Will I get tax relief on repairing my newly acquired let property?
I’m often asked this question by clients who are looking for a simple “yes” in response. However, that isn’t always the case so “it depends” is usually my initial reply.
Property purchased at a substantially reduced price
The Carlisle floods in December 2015 have been followed in recent weeks by a number of properties coming to market at auction at a substantially reduced price reflecting their condition. Typically these are properties where initial stripping out work has been undertaken to the downstairs of the property with the upstairs remaining in relatively good condition.
Such properties are attracting greater interest from buy-to-let landlords than owner-occupiers despite the limitations of the Flood Re scheme which doesn’t afford any assistance to landlords. Auctions taking place in March 2016 witnessed strong activity as buyers looked to beat the deadline for the 3% SDLT increase on second homes but the interest appears to have continued especially for buyers looking to acquire what they see as a ‘bargain’.
So, what is a repair in this scenario?
If you buy a property in a derelict or run down state and the price you have paid for it was subsequently reduced then the money spent putting the property into a fit state to be let may be treated as an improvement rather than a repair. The difference being that an improvement will only obtain tax relief when you come to sell the property rather than being deducted against the income received in the first year of letting.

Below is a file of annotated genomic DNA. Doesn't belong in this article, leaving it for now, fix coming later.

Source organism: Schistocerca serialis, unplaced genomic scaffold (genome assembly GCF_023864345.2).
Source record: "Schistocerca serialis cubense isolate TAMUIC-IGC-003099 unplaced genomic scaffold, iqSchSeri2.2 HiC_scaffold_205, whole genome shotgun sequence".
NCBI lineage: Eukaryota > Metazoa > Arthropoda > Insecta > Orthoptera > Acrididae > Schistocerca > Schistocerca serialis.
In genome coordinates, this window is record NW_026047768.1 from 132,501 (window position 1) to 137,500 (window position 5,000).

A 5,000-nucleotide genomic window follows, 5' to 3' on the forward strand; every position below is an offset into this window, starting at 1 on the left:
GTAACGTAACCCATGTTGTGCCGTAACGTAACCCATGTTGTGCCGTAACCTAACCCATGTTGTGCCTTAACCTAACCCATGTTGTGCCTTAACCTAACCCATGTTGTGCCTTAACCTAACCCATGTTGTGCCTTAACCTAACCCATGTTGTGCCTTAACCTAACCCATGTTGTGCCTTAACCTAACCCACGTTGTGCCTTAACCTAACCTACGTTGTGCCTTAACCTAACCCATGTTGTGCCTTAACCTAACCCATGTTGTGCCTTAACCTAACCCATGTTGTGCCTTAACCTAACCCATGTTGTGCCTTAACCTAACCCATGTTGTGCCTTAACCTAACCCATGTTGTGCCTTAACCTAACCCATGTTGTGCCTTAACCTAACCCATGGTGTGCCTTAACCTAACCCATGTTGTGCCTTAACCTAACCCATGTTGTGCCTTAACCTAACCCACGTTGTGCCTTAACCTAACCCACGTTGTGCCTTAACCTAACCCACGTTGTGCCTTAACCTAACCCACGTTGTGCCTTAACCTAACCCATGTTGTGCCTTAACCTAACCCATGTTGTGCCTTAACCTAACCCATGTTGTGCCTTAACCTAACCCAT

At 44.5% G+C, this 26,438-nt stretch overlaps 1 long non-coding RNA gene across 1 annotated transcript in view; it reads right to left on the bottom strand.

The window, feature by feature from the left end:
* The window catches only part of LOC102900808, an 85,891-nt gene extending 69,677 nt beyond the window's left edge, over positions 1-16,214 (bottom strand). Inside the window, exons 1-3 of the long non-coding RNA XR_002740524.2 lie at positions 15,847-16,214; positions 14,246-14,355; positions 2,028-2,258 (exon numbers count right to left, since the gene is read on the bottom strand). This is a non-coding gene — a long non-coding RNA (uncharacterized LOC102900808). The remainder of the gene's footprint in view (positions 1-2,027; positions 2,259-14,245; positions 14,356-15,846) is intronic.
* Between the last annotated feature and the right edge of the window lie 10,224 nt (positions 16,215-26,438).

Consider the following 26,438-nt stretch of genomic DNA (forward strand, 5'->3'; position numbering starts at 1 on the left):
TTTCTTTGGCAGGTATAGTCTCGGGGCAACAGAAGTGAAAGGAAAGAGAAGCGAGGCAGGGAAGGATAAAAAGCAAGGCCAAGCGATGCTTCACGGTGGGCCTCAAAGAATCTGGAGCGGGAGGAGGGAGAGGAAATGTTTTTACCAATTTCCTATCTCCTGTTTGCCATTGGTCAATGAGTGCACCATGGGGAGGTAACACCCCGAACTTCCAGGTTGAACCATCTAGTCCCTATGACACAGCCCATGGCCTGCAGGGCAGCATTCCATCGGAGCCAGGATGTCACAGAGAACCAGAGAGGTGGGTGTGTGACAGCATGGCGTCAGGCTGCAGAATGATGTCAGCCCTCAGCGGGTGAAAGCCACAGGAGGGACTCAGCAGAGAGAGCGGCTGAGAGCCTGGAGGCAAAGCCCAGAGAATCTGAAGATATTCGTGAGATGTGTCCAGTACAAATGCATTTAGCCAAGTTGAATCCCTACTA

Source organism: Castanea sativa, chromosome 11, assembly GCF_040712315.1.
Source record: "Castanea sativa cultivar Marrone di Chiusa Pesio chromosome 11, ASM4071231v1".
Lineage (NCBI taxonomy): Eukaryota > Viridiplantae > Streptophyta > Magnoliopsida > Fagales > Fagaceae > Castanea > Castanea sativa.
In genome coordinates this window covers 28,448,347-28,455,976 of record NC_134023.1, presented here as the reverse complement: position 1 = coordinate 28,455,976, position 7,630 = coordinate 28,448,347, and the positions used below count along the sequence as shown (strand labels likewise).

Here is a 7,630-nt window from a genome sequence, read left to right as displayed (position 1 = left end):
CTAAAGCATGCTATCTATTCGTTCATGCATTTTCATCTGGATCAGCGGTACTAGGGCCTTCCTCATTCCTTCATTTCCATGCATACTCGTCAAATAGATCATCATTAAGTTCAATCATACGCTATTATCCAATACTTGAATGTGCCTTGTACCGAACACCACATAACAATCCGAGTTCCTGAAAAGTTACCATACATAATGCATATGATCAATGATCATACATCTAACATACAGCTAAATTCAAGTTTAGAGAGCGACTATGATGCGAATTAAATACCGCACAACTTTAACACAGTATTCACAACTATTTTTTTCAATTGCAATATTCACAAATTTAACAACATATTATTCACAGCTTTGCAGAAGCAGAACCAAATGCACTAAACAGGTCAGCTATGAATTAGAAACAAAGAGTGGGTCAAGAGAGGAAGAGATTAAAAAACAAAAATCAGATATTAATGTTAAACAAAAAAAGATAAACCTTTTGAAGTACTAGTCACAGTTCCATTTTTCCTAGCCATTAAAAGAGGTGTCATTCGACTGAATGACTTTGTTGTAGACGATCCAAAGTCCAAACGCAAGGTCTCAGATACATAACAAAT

For a flood–damaged house it could be that the majority of monies spent on the ground floor are treated as improvements whereas decorating costs and general repairs to the upstairs of the property may be treated as repairs, i.e. different parts of the house may give rise to different treatments.
Property purchased at normal market value
Not all landlords buy homes in such a dilapidated state as outlined above. Thought still needs to be given to how to treat the costs incurred though. As a general rule, if a property is capable of being let upon purchase and the buyer has decided to accelerate the maintenance program there is nothing to prevent the monies spent being treated as repairs and offset against income in the first year if they are indeed repairs and not improvements.
Unintentional improvements whereby new materials are used which are broadly equivalent to old materials will normally remain to be treated as a repair. For example, replacing single-glazed windows with a like for like double-glazed equivalent will be a repair.
Where a significant improvement has been made, for example structural repairs, this expenditure will not be deductible immediately. Instead, the costs should be recorded and will be available for offset against proceeds of any future sale.
So what should I do if I’m unsure?
As a landlord you will be submitting your Tax Return on a Self Assessed basis. This means that HM Revenue & Customs do not check it for accuracy but could select your return to make enquiries. If this happens and mistakes are identified you may be liable to additional tax, interest and penalties.
A schedule of monies incurred along with supporting invoices is recommended at the very least. It is also advisable to take before and after photos of all areas where work is undertaken. This will prove invaluable is supporting your argument should it come to that.
If you would like assistance in preparing your rental accounts, tax return or have any general queries regarding your property portfolio do not hesitate to contact me.
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